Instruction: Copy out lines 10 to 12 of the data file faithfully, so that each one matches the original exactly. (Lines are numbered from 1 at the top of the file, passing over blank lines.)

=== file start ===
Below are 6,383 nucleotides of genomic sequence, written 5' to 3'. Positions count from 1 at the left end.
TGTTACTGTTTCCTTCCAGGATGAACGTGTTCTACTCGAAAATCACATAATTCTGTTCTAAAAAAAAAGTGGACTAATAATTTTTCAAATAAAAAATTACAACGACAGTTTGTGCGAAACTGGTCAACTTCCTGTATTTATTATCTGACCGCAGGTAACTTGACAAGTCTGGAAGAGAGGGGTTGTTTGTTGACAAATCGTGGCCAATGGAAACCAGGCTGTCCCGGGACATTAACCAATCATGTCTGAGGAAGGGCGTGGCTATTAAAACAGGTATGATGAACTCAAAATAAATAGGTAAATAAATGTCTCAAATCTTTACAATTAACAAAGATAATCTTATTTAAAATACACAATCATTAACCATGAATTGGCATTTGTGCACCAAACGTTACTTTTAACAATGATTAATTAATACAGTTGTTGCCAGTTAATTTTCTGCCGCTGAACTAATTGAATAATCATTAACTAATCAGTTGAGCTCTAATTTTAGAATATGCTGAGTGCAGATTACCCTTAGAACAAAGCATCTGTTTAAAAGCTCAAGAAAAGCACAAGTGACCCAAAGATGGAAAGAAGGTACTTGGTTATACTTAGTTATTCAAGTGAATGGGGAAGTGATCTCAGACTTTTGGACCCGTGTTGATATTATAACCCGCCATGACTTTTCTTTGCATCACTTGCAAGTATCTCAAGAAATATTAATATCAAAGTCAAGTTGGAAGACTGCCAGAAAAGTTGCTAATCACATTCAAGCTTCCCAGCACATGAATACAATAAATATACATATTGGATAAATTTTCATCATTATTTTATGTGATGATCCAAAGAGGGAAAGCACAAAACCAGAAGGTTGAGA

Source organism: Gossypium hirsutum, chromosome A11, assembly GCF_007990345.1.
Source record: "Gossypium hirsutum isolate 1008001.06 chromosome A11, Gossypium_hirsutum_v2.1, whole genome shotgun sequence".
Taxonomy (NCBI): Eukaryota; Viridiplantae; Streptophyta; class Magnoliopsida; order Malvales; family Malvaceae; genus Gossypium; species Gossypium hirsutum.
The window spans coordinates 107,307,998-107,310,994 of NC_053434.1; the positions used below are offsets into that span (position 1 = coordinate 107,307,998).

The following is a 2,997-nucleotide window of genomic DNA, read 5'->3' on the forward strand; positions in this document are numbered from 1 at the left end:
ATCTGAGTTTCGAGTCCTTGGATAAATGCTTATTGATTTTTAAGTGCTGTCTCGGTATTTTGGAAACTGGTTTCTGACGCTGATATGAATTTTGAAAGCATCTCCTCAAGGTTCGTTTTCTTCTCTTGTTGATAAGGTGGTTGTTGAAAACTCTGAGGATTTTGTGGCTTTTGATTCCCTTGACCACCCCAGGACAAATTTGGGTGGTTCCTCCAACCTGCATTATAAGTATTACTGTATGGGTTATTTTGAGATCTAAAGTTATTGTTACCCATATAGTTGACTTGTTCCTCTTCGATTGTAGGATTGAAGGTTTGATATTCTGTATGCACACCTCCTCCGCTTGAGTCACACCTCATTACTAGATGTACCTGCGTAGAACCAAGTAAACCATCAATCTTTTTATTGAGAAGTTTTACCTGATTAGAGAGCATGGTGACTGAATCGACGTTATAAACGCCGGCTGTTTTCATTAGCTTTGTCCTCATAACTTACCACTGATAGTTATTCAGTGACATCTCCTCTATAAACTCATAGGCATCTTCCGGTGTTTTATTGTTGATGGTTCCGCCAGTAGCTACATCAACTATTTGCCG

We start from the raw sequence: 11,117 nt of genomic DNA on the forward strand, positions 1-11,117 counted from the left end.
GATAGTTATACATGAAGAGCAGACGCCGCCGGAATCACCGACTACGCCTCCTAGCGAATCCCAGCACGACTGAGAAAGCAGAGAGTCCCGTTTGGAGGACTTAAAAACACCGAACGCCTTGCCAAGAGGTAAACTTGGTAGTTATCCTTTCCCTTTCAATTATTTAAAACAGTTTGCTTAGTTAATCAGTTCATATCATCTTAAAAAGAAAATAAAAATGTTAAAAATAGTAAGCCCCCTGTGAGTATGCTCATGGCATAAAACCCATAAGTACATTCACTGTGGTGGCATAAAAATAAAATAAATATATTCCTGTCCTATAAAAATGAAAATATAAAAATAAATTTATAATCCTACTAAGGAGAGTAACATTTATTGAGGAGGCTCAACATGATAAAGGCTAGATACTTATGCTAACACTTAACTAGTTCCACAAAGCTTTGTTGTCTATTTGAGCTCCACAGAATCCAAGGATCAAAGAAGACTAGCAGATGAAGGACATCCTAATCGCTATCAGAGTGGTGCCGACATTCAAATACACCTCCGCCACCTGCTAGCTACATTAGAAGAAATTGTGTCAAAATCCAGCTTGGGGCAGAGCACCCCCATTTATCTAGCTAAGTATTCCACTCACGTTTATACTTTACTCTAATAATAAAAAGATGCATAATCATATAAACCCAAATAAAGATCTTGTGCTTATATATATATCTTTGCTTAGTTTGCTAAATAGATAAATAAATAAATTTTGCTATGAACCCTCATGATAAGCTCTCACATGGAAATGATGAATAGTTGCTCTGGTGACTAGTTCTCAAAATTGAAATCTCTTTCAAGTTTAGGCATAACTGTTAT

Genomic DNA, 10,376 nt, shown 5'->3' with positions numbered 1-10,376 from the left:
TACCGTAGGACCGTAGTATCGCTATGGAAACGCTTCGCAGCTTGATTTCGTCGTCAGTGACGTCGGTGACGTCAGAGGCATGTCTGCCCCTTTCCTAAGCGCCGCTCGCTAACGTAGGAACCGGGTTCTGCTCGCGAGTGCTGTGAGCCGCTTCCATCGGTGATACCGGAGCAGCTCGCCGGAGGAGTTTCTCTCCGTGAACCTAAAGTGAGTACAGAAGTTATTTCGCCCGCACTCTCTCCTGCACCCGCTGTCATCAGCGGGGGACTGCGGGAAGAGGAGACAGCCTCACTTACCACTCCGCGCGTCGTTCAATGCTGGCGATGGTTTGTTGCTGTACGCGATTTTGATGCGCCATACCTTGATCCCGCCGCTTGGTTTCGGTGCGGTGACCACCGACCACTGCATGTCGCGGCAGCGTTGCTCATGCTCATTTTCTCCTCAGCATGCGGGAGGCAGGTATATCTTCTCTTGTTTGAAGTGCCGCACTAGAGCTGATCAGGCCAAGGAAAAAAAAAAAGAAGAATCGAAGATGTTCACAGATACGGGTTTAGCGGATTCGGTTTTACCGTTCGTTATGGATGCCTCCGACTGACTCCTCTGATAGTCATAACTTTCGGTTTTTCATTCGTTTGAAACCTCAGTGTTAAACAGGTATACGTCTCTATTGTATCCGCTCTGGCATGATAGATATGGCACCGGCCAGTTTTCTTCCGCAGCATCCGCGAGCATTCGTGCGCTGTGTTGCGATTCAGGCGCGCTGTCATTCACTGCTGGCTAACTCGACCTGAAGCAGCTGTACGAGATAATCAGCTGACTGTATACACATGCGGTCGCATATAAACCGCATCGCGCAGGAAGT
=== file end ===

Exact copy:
GATAGTTATACATGAAGAGCAGACGCCGCCGGAATCACCGACTACGCCTCCTAGCGAATCCCAGCACGACTGAGAAAGCAGAGAGTCCCGTTTGGAGGACTTAAAAACACCGAACGCCTTGCCAAGAGGTAAACTTGGTAGTTATCCTTTCCCTTTCAATTATTTAAAACAGTTTGCTTAGTTAATCAGTTCATATCATCTTAAAAAGAAAATAAAAATGTTAAAAATAGTAAGCCCCCTGTGAGTATGCTCATGGCATAAAACCCATAAGTACATTCACTGTGGTGGCATAAAAATAAAATAAATATATTCCTGTCCTATAAAAATGAAAATATAAAAATAAATTTATAATCCTACTAAGGAGAGTAACATTTATTGAGGAGGCTCAACATGATAAAGGCTAGATACTTATGCTAACACTTAACTAGTTCCACAAAGCTTTGTTGTCTATTTGAGCTCCACAGAATCCAAGGATCAAAGAAGACTAGCAGATGAAGGACATCCTAATCGCTATCAGAGTGGTGCCGACATTCAAATACACCTCCGCCACCTGCTAGCTACATTAGAAGAAATTGTGTCAAAATCCAGCTTGGGGCAGAGCACCCCCATTTATCTAGCTAAGTATTCCACTCACGTTTATACTTTACTCTAATAATAAAAAGATGCATAATCATATAAACCCAAATAAAGATCTTGTGCTTATATATATATCTTTGCTTAGTTTGCTAAATAGATAAATAAATAAATTTTGCTATGAACCCTCATGATAAGCTCTCACATGGAAATGATGAATAGTTGCTCTGGTGACTAGTTCTCAAAATTGAAATCTCTTTCAAGTTTAGGCATAACTGTTAT

Genomic DNA, 10,376 nt, shown 5'->3' with positions numbered 1-10,376 from the left:
TACCGTAGGACCGTAGTATCGCTATGGAAACGCTTCGCAGCTTGATTTCGTCGTCAGTGACGTCGGTGACGTCAGAGGCATGTCTGCCCCTTTCCTAAGCGCCGCTCGCTAACGTAGGAACCGGGTTCTGCTCGCGAGTGCTGTGAGCCGCTTCCATCGGTGATACCGGAGCAGCTCGCCGGAGGAGTTTCTCTCCGTGAACCTAAAGTGAGTACAGAAGTTATTTCGCCCGCACTCTCTCCTGCACCCGCTGTCATCAGCGGGGGACTGCGGGAAGAGGAGACAGCCTCACTTACCACTCCGCGCGTCGTTCAATGCTGGCGATGGTTTGTTGCTGTACGCGATTTTGATGCGCCATACCTTGATCCCGCCGCTTGGTTTCGGTGCGGTGACCACCGACCACTGCATGTCGCGGCAGCGTTGCTCATGCTCATTTTCTCCTCAGCATGCGGGAGGCAGGTATATCTTCTCTTGTTTGAAGTGCCGCACTAGAGCTGATCAGGCCAAGGAAAAAAAAAAAGAAGAATCGAAGATGTTCACAGATACGGGTTTAGCGGATTCGGTTTTACCGTTCGTTATGGATGCCTCCGACTGACTCCTCTGATAGTCATAACTTTCGGTTTTTCATTCGTTTGAAACCTCAGTGTTAAACAGGTATACGTCTCTATTGTATCCGCTCTGGCATGATAGATATGGCACCGGCCAGTTTTCTTCCGCAGCATCCGCGAGCATTCGTGCGCTGTGTTGCGATTCAGGCGCGCTGTCATTCACTGCTGGCTAACTCGACCTGAAGCAGCTGTACGAGATAATCAGCTGACTGTATACACATGCGGTCGCATATAAACCGCATCGCGCAGGAAGT